The five-year award is through the National Science Foundation's Faculty Early Career Development, or CAREER, program.
The CAREER program helps promote the career development of university researchers and teachers who show promise of becoming academic leaders of the 21st century. Award recipients are selected based on career development plans that creatively integrate research and education.
Culbertson, who joined the K-State faculty in 2002, has proposed developing universally applicable methods for detecting and identifying proteins and peptides. His method will not require tagging these molecules, as is generally necessary now to measure them at low concentrations. Rather, his chemistry, in microfluidics -- an emerging field within the realm of the nanotechnologies -- will create the basis for miniaturized, hand-held instruments capable of analyzing proteins and peptides in very small sample volumes, such as from a single white blood cell.
Proteins and peptides are key molecules in the body because they are responsible for essentially much of the communication that occurs within and between the cells, said Culbertson.
"Unregulated protein expression is responsible for various types of cancers and other genetically inherited diseases," he said.
Many proteins that are of interest in terms of disease are expressed at very low levels normally, Culbertson said. "We have proposed an analytical method for detecting those proteins at low levels without tagging them first."
Culbertson's project goal is to miniaturize the chemical analysis instrumentation. Analytical chemists use instruments to tell what's in materials.
"We want to take an instrument that weighs 100 pounds and is 2-by-2-by-2 feet, and replace it with something that's very small and hand-held -- about the size of tape recorder -- that can do the same thing," he said.
Once lab-on-a-chip technologies are commercially available, Culbertson said scientists and medical personnel can take them to the problem or the sample under investigation. For so-called "point-of-care" diagnostics, a doctor could assess a small blood sample and quickly assess it for cancer markers, for example, he said.
People all over the country are thinking about possible applications of miniaturized analytical devices, Culbertson said. "We'll be able to monitor water quality, the quality of wheat in a grain elevator, assess grain for toxins, evaluate cargo in cargo containers, as well as do patient health evaluations at the bedside very rapidly and at low cost."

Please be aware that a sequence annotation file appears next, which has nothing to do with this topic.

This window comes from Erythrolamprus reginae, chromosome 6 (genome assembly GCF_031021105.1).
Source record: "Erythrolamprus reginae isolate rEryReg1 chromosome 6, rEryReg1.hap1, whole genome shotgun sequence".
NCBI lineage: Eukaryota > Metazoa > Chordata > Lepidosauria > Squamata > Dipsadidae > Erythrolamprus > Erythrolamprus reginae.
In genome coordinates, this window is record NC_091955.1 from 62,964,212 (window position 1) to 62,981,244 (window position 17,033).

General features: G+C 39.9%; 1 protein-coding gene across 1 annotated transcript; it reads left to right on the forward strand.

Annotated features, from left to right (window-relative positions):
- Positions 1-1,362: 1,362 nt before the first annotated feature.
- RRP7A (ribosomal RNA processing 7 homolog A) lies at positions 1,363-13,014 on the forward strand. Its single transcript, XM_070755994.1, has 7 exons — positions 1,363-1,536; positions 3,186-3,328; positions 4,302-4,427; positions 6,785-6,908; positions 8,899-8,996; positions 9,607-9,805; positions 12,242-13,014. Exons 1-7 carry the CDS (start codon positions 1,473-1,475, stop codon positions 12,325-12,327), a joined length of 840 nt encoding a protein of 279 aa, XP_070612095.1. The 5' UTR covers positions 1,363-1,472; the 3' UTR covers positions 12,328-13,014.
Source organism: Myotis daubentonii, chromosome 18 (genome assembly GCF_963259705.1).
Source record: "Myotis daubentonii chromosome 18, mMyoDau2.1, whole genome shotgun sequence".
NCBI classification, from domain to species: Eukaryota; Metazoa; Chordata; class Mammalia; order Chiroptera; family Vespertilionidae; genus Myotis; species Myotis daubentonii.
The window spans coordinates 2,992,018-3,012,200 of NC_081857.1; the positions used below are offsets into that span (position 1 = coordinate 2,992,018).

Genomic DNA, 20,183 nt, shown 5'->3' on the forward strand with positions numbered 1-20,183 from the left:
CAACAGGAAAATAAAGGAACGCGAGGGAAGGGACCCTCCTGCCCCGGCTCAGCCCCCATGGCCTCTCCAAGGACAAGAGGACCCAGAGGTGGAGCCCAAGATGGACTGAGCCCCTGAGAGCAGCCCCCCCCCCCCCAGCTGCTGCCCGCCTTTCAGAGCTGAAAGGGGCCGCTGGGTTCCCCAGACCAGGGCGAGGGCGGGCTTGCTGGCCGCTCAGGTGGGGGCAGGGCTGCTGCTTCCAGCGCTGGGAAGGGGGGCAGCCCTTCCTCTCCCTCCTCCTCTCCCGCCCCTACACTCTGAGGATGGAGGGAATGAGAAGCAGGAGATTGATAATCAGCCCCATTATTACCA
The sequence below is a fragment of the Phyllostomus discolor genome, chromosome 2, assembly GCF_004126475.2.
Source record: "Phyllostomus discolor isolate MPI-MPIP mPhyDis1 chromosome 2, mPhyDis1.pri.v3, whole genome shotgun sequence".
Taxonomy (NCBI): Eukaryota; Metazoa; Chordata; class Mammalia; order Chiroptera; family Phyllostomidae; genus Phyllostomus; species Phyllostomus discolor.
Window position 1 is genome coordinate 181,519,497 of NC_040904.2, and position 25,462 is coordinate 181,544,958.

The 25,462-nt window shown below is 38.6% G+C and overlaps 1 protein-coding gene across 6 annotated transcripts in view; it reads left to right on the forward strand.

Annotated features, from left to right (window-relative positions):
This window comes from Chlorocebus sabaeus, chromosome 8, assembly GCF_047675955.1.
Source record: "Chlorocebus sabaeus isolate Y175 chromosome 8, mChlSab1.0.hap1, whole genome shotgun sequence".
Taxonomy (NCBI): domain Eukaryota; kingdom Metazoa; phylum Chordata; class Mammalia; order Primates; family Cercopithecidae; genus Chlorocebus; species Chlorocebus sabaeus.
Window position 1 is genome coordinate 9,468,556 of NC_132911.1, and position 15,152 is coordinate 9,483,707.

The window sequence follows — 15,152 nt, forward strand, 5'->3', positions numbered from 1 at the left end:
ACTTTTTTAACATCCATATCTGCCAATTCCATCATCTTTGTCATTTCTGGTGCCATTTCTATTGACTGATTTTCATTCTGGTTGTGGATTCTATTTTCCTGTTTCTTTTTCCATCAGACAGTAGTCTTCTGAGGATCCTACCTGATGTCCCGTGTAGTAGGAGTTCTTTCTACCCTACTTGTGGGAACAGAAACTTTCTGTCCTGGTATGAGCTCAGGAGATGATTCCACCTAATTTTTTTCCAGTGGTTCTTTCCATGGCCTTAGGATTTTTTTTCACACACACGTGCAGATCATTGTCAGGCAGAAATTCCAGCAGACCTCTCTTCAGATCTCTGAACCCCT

In addition to the basic scientific research of Culbertson's project, he has proposed two educational components. He will enlist high school science teachers from Kansas for summer opportunities in K-State chemistry laboratories. The experience is designed to immerse the teachers in the latest research projects.
"We think the experience in the lab will bolster their enthusiasm for experimental research, and that enthusiasm will carry over into their classes," Culbertson said. "In the long run, we hope the teachers will influence more students toward careers in chemistry."
This aspect of Culbertson's program is being developed in collaboration with the K-State department of physics and the College of Education.
Culbertson also has proposed creating a Toastmasters' program specifically for K-State graduate students in chemistry. Students will develop better skills for giving public presentations, a beneficial aspect of any classroom or professional career, he said.
"Toastmasters' programs for graduate students are typically found associated with many professional programs, like veterinary medicine and business, where public contact and making a good impression is important," Culbertson said.
"We think helping young scientists learn to communicate technical material to the general public is very important," he said.
Last reviewed: By John M. Grohol, Psy.D. on 21 Feb 2009
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